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The 2021 Best Exhibitions List

We present our annual round-up per a list of exhibitions seen over the year (near and far; although the pandemic imposed some limitations on the "far" part) that made a significant impact and impression on us and could be counted as favourites of the team.


Tora Schultz Larsen, Stranger Inside, MFA graduate exhibition, Royal Institute of Art

10. Graduate exhibitions: Tora Schultz Larsen, Stranger Inside, MFA graduate exhibition, Royal Institute of Art (Mejan), January 25 February 1, Stockholm Nicola Godman, The Spirit, The Lamp & The Permanent Inhabitant, MFA graduate exhibition, Konstfack, February 4 – February 14, Stockholm Annie Hägg, Play Bow, BFA graduate exhibition Amazegallery, Stockholm, May 15 May 28 Karin Lindstén, the catcher / always home, MFA graduate exhibition, Royal Institute of Art (Mejan), April 9 8, Stockholm It’s easy to imagine people sometimes walking in to see art on art school premises from let’s say behind a subconsciously inflicted “reductive veil” that lets them relate to art, if really good, as though really good for being just that; “art school art”, made at a still early stage of an artistic practice. However, accomplished work is naturally not necessarily at all subject to a timeline of any kind. That was very much felt this year where some of the grad exhibitions that made a lasting impression were substantiated by work that in our view would surely hold its own alongside the output of seminal artist figures at the best of institutions, far beyond the “current” locales of presentation.


While an unusually expansive exhibition, spanning across both and not just the standard fare of one of the gallery rooms inside Galleri Mejan, Tora Schultz Larsen’s Stranger Inside presented as a concoction of gendered history, occultism, popular culture, sex and ingenious wry humour. In its best parts, which arguably were so strong as to alleviate shadow on some few minor parts, there was the feeling of seeing epochal art; such for the surveying books signed Phaidon or Hatje Cantz of where sculpture “is” today. Her The Devil’s Contract putting modified Prada stilettos on a pedestal is as impressive in this regard as it is towering.


Karin Lindstén, the catcher / always home, MFA graduate exhibition, Royal Institute of Art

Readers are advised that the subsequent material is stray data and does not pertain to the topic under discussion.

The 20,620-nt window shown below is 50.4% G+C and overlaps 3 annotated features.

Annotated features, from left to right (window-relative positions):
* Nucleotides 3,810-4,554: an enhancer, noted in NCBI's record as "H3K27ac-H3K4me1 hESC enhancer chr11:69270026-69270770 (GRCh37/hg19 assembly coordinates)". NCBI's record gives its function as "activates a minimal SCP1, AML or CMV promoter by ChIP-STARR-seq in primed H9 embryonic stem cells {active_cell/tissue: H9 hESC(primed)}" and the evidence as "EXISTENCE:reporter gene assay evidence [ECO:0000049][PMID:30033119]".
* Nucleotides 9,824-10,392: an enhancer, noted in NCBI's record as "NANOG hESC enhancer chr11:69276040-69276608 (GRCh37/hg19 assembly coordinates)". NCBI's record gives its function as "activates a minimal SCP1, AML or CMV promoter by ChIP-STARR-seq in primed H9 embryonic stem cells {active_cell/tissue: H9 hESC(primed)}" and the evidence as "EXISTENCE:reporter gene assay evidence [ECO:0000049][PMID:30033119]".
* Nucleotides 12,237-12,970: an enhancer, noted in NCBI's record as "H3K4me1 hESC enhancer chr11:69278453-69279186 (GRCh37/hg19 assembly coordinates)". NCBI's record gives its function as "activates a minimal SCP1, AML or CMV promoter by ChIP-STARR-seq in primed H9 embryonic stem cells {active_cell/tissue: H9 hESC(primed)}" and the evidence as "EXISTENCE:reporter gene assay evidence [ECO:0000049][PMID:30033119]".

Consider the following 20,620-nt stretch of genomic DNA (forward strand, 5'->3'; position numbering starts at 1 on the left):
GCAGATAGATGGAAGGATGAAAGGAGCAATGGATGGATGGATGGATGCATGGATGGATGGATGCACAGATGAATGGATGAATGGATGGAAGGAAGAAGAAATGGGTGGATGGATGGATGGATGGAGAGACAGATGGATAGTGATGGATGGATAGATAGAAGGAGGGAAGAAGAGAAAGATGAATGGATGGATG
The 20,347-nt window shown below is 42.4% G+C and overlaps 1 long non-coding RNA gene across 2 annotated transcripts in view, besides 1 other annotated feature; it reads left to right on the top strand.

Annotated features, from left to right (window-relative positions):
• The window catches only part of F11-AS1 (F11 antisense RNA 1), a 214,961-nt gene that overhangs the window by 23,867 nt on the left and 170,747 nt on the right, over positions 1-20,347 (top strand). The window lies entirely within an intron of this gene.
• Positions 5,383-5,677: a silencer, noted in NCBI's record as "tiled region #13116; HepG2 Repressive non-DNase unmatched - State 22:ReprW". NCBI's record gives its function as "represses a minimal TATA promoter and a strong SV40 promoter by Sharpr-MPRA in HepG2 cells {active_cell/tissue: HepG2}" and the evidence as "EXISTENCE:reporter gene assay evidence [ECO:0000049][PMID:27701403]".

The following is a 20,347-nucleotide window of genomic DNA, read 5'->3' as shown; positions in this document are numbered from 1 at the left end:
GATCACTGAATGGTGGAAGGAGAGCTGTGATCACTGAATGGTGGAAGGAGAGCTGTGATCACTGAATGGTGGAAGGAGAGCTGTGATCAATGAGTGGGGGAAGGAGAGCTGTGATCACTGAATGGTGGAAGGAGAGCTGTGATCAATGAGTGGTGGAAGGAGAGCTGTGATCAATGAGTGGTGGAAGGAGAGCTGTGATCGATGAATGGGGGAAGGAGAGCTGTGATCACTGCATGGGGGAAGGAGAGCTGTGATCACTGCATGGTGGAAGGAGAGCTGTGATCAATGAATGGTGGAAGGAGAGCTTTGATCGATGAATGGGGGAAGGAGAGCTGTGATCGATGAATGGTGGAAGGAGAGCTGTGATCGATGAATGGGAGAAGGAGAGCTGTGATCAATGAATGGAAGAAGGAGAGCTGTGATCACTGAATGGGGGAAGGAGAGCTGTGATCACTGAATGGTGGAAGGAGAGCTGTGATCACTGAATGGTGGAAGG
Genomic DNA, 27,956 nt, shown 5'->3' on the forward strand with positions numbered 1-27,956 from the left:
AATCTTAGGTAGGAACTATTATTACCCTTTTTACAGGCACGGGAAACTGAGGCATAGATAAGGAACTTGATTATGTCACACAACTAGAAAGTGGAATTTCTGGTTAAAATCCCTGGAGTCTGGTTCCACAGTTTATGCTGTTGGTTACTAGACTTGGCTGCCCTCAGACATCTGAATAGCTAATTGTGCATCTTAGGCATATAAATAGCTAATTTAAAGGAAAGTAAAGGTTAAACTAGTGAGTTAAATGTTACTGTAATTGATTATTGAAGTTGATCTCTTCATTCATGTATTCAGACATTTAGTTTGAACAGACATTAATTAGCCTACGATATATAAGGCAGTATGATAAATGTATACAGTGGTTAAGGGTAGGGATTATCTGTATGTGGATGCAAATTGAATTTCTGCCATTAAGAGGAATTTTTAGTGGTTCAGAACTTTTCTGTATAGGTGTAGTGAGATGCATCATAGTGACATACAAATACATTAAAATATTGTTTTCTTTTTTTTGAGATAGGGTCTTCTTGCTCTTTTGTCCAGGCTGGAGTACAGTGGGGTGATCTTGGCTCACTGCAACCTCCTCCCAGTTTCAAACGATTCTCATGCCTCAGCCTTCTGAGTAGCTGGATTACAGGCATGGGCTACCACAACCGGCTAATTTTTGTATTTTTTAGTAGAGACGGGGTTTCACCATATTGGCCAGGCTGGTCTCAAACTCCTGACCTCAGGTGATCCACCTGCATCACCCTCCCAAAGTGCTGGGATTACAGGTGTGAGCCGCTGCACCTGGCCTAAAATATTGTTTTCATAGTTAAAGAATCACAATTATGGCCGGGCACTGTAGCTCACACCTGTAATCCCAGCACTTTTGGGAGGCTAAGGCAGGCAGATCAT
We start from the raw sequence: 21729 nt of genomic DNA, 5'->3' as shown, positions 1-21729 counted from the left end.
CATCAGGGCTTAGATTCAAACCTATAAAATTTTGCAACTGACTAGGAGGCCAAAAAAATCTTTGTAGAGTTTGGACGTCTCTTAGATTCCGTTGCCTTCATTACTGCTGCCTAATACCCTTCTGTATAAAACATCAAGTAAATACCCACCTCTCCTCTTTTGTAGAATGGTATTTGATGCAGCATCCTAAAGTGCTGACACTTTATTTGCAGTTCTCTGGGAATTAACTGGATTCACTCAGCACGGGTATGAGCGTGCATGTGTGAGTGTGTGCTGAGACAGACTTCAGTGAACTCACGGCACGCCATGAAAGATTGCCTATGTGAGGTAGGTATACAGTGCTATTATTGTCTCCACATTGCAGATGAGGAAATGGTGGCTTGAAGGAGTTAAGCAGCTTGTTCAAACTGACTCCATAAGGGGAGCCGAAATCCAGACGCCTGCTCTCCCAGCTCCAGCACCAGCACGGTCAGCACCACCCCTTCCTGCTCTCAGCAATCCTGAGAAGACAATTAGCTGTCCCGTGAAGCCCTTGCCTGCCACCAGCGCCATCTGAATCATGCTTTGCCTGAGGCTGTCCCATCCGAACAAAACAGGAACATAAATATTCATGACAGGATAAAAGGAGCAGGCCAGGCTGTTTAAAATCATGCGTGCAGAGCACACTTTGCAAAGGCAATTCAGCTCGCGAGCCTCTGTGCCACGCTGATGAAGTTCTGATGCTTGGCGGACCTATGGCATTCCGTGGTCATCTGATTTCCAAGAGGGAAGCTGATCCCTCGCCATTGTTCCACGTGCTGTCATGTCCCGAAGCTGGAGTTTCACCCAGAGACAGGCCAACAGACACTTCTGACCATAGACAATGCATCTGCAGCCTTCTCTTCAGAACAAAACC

Karin Lindstén at the same school (she too made use of both gallery rooms) presented a minutely transfixating twilight-zone-like display based on light, shadow, the colour blue, moving imagery and flickers of sound that so well rendered the imposing state of suspension in wide-awakedness. The tie-in affective experience, imperceptible at first, grew on you once after, lingering on, and probing subsequent thought about what had actually been seen. A point of departure for the artist has been the ramifications of light pollution in contemporary cities on the night sky. While that’s certainly very intriguing and a commendable entry into existential queries on ownership, it could as well be beside the point as the real pull was physically being balmed into rich visual poetry and blissful perplexity, based on very precise and impressive technical and meta-layered staging and execution.


Annie Hägg, I PSXCARE (2021), still from video


Due the pandemic, Annie Hägg presented a hors-série BFA solo away from the art academy in Olso, opting instead for her current whereabouts that were Stockholm, per way of Nicole Walker’s apartment-based Amazegallery. A centerpiece, the video I PSXCARE began with the apparition of the artist clad in futuristic armor (think The Matrix), found in stark contrast with her surroundings in a non-descript residential area, seemingly with a vengeance about garbage management. The work artfully morphs from apparent “heightened” reality into animated video game “reality”, with a voice-over narration addressing urban city planning and pollution. The contrast between subject matter and chosen form, supported by a dreamy lullabying sound score by the artist’s frequent collaborator, fellow artist Hannes Ferm, felt invigorating and like a wry, and possibly unintended mirror of the frivolity certain existential threats are met with.


Nicola Godman, The Spirit, The Lamp & The Permanent Inhabitant, MFA graduate exhibition, Konstfack